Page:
House in Umezu is a Functional Family Home by Koyori and DATT

This industrial looking building can be found in a fire prevention zone in the city of Kyoto in Japan. It’s been built for a married couple in their late 20’s along with their children.


The property, simply titled House in Umezu, was designed in a collaboration between two local architecture studios, Koyori and DATT. Together they’ve produced a functional family home, capable of adopting to the needs of the occupants over time.

House in Umezu Koyori DATT Japan Exterior Humble Homes


The two-story wood framed house is set in the Ukyo area of Kyoto. This area is under strict fire prevention regulations, which lead to the industrial looking exterior. It’s set on a small corner lot, and – unlike a lot of other properties in Japans dense cities – contains a small garden to the front.

House in Umezu Koyori DATT Japan Kitchen Humble Homes


Completed in 2015, it contains a total floor area of 990.28-square-feet (92-square-meters) over its two levels. The interior is a much warmer space than the exterior. It makes heavy use of wood throughout, with it being used as a floor and ceiling finish.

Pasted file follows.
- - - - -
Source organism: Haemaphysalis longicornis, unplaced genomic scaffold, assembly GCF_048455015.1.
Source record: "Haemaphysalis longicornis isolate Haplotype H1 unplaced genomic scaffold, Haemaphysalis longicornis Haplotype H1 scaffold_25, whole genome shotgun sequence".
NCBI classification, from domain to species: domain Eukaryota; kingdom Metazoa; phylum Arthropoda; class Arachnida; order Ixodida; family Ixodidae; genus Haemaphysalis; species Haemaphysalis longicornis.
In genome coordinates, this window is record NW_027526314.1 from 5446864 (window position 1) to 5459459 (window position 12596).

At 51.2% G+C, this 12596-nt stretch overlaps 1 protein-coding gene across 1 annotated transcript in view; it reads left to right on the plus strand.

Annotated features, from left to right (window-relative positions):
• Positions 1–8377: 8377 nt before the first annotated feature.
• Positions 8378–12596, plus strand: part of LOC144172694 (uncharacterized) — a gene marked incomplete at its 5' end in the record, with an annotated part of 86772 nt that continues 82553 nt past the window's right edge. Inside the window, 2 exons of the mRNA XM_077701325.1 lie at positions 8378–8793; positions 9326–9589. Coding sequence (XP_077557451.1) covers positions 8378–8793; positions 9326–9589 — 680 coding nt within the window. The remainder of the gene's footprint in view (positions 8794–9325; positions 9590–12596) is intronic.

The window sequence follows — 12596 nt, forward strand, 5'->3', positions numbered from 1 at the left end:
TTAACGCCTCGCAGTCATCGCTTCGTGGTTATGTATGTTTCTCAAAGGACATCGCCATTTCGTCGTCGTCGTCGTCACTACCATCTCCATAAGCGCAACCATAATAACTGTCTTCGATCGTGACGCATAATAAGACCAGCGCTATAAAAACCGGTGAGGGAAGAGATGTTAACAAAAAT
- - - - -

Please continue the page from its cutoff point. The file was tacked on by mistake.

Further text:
House in Umezu Koyori DATT Japan Kitchen 2 Humble Homes

The timber frame structure is also apparent from the interior; large wooden joists line the ceiling of the ground floor. All that wood is toned down by the white walls, providing balance and preventing it from feeling like a wood log cabin.

House in Umezu Koyori DATT Japan Living Room Humble Homes

The ground floor is composed of a mostly open plan layout. The entrance is flanked by some storage closets and leads through to a kitchen/living room. One wall of the home houses a Japanese style bathroom and a traditional Japanese room. A simple staircase in the living room takes you up to the next level.

House in Umezu Koyori DATT Japan Floor Plan Humble Homes

The upper floor contains two bedroom, a toilet and a second living room. From the architects: “Being a working couple with no matching rest time, enriching everyday family life was sought by placing not just a living room on the first floor, but another living room in the second floor as a private space.”

For more Japanese houses check out Shinminka by Issho Architects, which fuses modern and traditional design. Or, S House, a small family home by Kazuteru Matumura. See all Japanese houses.

Via ArchDaily
Photos: Kosuke Arakawa

Niall Burke

Structural engineer by day, tiny house designer by night. Niall has a keen interest in small spaces, green design, and sustainability. He started developing Humble Homes while studying for his masters degree in engineering. He is the founder and managing editor of Humble Homes.